The UK fishing tackle trade is feeling the pinch amid economic uncertainty and exchange rate pressures.

Kent-based Nick Gilbert who runs NG Floats has announced that his suppliers have made a massive 60-70 per cent trade price hike in hollow elastic.

This, in turn, will lead to a price increase in the cost of his award-winning pole fishing product.

Nick explained: “This increase, adding to this the crash of the pound to dollar exchange rate means I will have to put the price up to reflect this as I can’t take the double hit!

“You need to remember you pay import duty and VAT on what you buy so you end up paying a lot more of that also.

“I buy from China, India, and USA, they all want paying in dollars so as soon as the EU vote (on Brexit in 2016) was announced the pound started to plummet against the dollar.

“I have just re stocked and what was costing me about £5,000 is now over £6,000.

“As I have such a big turnover in elastics it has hit me first but I expect others will have to follow soon, as everybody gets it from the same supplier so it will affect all that sell it.

“I will just be adding £1 to a length, so nothing too drastic,” Nick added.

Cost pressures rising across trade

Stephen McCaveny is marketing manager of UK fishing tackle and baits giants Daiwa, and is well placed to see the wider picture.

Stephen commented: “I can’t really comment on the price of one specific item as we are a global company that develops and manufactures a wide range of products covering all fishing styles.

“But the sector does currently face cost pressures partly caused by the decrease in the value of the pound following the uncertainty over Brexit, plus price increases from suppliers in the Far East generally.

“In China specifically they are also now having to pay workers higher wages and invest in environmental improvements.

“We alongside most of our competitors have tried to absorb these increases as far as possible to keep prices stable in what is overall a flat market.

“We are conscious of the need to increase our portfolio into growing areas like lure fishing, and less into other areas which seem to be in decline – there were would appear to be a downturn in match angling and also recently even in carp fishing.

“There are also opportunities for retailers who are expanding and investing in the right way to be competitive on prices which helps the customer and boosts sales,” added the Daiwa UK man.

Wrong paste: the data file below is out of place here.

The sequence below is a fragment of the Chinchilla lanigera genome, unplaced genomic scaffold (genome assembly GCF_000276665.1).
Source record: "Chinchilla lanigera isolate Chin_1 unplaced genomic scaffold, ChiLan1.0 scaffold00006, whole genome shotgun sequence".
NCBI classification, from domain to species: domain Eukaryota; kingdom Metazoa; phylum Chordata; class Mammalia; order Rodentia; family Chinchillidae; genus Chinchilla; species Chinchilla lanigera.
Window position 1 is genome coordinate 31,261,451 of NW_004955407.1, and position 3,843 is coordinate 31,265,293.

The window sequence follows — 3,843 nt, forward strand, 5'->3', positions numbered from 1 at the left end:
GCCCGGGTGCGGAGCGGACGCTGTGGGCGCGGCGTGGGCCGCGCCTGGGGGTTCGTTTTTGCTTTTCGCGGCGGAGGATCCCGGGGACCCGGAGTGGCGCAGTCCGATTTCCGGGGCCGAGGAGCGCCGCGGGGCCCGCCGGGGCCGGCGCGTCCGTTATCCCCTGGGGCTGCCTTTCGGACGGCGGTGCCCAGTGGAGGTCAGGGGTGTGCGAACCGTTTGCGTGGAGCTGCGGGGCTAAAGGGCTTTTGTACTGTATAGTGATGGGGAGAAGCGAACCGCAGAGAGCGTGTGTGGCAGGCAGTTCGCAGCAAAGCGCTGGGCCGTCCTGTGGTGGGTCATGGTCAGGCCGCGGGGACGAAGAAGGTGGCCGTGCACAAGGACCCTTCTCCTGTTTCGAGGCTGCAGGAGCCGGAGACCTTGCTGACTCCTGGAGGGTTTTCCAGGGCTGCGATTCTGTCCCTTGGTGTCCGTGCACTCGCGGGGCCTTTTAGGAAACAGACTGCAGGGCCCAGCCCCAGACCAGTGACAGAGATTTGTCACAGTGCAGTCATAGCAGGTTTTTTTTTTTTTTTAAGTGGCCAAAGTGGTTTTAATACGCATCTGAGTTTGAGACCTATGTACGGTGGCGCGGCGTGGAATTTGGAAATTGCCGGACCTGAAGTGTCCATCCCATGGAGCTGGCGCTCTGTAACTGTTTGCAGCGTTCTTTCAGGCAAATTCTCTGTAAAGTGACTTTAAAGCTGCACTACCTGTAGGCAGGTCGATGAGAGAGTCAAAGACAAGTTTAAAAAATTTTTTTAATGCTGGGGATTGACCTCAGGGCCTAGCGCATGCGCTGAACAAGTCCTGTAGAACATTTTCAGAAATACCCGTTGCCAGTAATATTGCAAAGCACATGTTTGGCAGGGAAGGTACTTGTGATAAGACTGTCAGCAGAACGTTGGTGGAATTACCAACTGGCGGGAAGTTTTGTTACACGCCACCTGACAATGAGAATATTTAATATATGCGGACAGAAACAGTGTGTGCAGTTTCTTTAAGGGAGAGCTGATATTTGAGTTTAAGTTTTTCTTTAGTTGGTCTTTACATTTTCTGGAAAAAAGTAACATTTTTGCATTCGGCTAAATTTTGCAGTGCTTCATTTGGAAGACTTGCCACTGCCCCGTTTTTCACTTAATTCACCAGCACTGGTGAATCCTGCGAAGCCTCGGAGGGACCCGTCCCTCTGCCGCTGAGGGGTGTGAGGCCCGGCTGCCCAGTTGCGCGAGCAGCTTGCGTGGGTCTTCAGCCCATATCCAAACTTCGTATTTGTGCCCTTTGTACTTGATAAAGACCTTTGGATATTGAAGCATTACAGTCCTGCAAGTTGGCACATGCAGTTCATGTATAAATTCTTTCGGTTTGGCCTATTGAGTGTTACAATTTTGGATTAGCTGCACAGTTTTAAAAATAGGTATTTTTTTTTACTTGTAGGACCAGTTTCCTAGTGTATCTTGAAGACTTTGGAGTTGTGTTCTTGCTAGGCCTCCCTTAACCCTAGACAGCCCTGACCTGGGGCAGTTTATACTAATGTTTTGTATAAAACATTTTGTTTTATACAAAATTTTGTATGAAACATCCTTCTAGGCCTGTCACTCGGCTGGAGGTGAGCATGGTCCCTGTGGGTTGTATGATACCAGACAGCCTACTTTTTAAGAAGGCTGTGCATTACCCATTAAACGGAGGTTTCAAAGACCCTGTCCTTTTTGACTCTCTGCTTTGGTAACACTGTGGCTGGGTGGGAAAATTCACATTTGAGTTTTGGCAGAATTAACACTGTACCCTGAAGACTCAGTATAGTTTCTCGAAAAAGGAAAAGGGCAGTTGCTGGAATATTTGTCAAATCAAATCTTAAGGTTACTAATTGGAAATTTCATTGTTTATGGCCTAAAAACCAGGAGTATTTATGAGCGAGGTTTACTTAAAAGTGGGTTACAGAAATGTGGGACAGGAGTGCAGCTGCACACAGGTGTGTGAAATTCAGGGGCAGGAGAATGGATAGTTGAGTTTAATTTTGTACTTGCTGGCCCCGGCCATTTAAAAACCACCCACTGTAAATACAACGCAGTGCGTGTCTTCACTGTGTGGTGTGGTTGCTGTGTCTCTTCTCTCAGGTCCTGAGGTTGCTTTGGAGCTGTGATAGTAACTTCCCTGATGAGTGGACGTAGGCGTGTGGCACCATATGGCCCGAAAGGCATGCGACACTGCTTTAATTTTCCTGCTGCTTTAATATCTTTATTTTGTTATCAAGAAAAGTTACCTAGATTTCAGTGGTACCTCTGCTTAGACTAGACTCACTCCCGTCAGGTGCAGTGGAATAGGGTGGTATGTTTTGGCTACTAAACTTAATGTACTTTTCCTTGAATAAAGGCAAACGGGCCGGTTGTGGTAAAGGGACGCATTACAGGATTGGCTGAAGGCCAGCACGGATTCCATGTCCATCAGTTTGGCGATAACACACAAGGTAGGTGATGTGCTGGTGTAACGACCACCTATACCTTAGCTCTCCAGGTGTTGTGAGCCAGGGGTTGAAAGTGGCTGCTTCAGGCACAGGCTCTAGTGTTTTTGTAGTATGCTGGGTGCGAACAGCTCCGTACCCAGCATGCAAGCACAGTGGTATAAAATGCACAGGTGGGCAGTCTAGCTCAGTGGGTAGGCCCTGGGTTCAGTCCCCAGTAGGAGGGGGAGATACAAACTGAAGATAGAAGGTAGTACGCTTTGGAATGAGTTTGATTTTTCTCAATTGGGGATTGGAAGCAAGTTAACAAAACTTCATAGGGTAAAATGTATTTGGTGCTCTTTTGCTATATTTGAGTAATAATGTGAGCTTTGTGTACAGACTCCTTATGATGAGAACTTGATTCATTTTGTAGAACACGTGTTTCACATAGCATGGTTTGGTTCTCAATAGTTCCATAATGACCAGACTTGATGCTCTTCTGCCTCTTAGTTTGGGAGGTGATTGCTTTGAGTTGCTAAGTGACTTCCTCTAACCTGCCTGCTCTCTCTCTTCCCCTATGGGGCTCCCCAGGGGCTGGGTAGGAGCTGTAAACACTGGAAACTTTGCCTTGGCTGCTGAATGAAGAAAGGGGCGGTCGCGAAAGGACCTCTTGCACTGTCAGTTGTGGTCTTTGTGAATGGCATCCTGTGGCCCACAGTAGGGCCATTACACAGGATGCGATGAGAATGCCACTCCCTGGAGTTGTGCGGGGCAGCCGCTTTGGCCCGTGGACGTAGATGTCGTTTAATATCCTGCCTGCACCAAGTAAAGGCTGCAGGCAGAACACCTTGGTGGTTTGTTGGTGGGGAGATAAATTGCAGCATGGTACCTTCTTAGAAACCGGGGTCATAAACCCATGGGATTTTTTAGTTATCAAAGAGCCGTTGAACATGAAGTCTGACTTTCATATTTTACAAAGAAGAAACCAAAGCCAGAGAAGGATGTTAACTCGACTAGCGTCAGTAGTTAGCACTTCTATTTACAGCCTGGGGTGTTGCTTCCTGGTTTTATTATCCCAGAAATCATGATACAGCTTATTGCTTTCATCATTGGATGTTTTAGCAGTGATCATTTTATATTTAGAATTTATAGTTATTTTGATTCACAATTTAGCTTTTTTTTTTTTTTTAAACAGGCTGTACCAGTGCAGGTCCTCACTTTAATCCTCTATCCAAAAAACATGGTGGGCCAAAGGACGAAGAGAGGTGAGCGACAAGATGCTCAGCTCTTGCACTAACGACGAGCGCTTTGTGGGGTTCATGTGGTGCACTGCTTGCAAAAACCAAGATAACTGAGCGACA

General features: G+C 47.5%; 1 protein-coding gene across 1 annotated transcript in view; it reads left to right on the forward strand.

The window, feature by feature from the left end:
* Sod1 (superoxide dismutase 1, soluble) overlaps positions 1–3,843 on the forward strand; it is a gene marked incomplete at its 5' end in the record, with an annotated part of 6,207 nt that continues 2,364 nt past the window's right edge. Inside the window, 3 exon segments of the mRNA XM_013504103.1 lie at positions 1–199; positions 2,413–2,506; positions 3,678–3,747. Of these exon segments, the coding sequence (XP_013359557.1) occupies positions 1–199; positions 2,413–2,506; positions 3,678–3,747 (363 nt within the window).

“Brexit blamed for everything”, says UK fishing tackle guru

UK fishing tackle guru John Loftus is the new CEO and chairman of the Angling Trades Association, and he commented on how businesses are currently coping.

John said: “This is my opinion but firstly I do not think that Brexit is having a major effect on prices. However there is no doubt that it is the ‘go to’ reason for everything from the state of the weather to the increase in incidences of ingrown toenails!

“Certainly exchange rates have effect upon prices but in general these fluctuations are absorbed by the manufacturers and distributors and the effect upon the end consumer is minimal.

“There is no doubt whatsoever that fishing tackle and the sport in general is an absolute bargain when compared to the cost of other sports and the growth in prices has been very small year on year.

“The industry is still generally flat but matters which have a great effect upon it are weather, time availability and the large number of alternative sports and pastimes available to young people.

“The ATA will continue to highlight the benefits of the sport such as it being a healthy outdoor pursuit that is suitable for both genders of all ages,” added the former UK fishing tackle director of Daiwa, Shimano and Marukyu.


You could appear in print and online with us! Email pix with info to:

For the best exclusive content, read Angler’s Mail magazine this week. The print issue of Angler’s Mail is in shops priced £2.20. Get your copy asap.


Get Angler’s Mail (print or digital version) to you every week at a great price ▶️ SUBSCRIBE & SAVE HERE!